A wide variety of military engagements in the new era of Jakarta-Washington ties is expected to grow further, with Secretary of Defense Lloyd Austin and Minister of Defense Prabowo Subianto meeting as recently as November, during which Austin reaffirmed the United States’ deep ties with Indonesia as its “largest military cooperation partner.”
The two nations have also seen their relationship grow in the economic realm. Indonesia’s economy offers an immense opportunity for U.S. foreign direct investment (FDI), particularly in the technology space. For context, American FDI in Indonesia totaled over $18.5 billion in 2020, predominately focused in the mining, professional, scientific, technical services, and manufacturing industries.
Indonesian technology and American economic investment are also achieving new heights. Indonesia’s Ministry of Communications and Informatics hosted a virtual networking event aimed at bringing American investors to Indonesia in December 2021. American technology companies like Google, Tesla, and Amazon are increasingly investing in Indonesia, with e-commerce, electric vehicle manufacturing, and data centers being among the most significant areas of investment.
While the U.S. has traditionally led FDI in Indonesia, this increased intensity of investments, along with a clear focus on technological growth, is a primary indicator of the closer relationship between the U.S. and Indonesia. Indonesia’s digital potential is considerable given the size of its growing market, and the U.S. must boost its economic penetration and presence in order to compete with China to satisfy this growing demand.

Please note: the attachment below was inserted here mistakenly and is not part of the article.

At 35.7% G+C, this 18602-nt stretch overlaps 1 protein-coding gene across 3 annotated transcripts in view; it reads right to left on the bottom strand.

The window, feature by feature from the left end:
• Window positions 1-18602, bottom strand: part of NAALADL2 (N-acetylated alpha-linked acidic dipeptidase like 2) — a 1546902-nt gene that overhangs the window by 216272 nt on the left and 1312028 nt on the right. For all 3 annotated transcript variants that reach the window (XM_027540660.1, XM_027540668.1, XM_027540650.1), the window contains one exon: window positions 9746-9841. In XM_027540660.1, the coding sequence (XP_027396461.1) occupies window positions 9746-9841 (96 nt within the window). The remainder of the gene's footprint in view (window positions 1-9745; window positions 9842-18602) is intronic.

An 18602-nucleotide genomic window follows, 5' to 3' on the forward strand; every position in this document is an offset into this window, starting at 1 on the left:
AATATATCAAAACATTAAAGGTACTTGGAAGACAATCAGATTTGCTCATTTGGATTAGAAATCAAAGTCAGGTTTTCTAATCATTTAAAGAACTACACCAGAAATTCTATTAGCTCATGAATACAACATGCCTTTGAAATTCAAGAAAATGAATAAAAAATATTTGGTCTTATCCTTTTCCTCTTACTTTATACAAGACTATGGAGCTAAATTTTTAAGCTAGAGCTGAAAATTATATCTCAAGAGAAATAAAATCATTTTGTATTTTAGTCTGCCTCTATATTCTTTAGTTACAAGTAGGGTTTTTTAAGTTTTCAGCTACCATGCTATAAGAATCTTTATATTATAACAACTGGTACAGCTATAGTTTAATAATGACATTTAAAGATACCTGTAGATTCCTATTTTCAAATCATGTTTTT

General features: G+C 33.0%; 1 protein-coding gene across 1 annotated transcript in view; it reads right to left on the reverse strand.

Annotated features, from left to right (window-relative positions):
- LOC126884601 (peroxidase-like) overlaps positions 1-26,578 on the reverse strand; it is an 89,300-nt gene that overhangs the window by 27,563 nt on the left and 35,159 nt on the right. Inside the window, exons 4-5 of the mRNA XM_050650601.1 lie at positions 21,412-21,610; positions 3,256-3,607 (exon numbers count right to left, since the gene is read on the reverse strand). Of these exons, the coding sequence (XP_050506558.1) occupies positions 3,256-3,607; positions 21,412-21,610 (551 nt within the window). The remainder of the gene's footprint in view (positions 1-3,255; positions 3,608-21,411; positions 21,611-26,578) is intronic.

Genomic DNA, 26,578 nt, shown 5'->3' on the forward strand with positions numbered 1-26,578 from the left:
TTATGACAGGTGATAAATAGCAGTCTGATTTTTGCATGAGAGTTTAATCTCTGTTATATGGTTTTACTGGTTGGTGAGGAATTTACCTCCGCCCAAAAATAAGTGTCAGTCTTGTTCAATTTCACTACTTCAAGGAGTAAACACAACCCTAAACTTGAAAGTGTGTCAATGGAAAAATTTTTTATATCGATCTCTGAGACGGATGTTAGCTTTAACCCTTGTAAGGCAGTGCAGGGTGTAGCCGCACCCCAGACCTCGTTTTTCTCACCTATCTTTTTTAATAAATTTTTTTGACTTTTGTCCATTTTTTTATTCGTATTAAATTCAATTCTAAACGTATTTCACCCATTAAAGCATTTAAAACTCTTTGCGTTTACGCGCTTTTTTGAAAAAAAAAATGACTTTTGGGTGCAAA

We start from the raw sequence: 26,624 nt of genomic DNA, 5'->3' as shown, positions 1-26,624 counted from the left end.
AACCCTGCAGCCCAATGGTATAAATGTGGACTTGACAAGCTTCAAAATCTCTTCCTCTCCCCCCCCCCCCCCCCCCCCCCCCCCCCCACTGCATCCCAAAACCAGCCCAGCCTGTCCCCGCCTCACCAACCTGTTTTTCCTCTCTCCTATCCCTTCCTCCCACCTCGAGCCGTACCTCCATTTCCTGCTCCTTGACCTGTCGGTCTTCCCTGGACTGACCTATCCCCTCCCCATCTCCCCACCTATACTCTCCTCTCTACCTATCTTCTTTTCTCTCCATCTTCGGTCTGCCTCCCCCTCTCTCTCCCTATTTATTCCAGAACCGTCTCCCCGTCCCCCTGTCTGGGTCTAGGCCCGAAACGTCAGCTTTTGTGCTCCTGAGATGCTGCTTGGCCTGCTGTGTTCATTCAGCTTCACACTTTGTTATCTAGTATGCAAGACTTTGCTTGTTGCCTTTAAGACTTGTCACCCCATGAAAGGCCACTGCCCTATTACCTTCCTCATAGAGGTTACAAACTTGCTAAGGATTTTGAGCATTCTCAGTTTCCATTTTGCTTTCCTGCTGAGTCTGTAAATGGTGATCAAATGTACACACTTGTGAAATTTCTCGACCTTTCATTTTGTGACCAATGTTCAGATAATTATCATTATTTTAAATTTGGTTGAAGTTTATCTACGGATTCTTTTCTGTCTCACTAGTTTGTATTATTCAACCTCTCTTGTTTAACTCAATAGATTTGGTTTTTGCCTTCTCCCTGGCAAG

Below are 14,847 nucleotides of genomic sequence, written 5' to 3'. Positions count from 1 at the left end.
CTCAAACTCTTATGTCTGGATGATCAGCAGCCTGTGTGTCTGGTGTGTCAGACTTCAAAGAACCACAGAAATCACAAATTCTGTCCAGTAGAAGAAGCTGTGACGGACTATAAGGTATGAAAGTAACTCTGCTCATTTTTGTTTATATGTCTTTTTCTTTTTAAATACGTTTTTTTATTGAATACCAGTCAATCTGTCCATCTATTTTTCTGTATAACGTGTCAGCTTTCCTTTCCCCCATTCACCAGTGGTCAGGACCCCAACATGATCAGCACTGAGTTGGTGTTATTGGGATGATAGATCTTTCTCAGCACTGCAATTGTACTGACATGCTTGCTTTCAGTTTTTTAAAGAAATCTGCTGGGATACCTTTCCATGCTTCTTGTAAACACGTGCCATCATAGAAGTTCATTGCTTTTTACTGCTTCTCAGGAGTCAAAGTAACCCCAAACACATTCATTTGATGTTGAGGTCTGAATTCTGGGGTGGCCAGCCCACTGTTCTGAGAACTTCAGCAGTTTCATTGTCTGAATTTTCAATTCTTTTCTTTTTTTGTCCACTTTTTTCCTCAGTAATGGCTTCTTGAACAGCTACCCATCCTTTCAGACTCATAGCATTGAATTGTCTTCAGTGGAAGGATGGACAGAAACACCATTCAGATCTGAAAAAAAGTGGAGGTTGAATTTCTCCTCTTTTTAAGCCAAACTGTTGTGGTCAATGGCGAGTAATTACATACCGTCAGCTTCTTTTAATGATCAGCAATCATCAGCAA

This recent developments in U.S.-Indonesia ties suggest a bright future for the bilateral relationship. Marty Natalegawa, Indonesia’s former top diplomat, has expressed hopes that engagement will evolve beyond commercial foreign policy to focus on larger regional strategic issues. Similarly, others believe that Biden’s approach must be to bring “tangible economic and political options” to Indonesia, better highlighting the benefits of cooperation with the U.S. in contrast to the alternative of China.
However, the increasing ties between Indonesia and the U.S. do face several limitations. Domestic political dynamics, when combined with a lack of understanding among relevant actors, can potentially affect cooperation at both ends. Moreover, since President Xi Jinping took power in 2012, Beijing and Jakarta have seen advances in their bilateral ties, and Indonesia still sees China as a vital economic partner. As a result, it is reluctant to join up to an “anti-China” coalition and Indonesian leaders will not appreciate any attempt to push them into such a partnership.
While the two nations expect to increase sector-based levels of interactions in the coming years, consistent interaction regardless of domestic politics will be necessary to ensure continued progress in the U.S.-Indonesia relationship.
Indonesia’s increasing closeness with U.S. highlights both countries’ recognition of the critical role Indonesia plays in Asia-Pacific affairs, especially in an era of rising great power competition. But to address the growing U.S.-China rivalry, Indonesia must continue to pursue some version of its “free and active” foreign policy doctrine. For several years, Indonesia was seen to be leaning toward China, particularly due the close personal relationship between Jokowi and Xi. Apart from the economic pragmatism that prompted this shift, Indonesia needs to use the increased engagement with the United States to counterbalance the risks of political overdependence on China.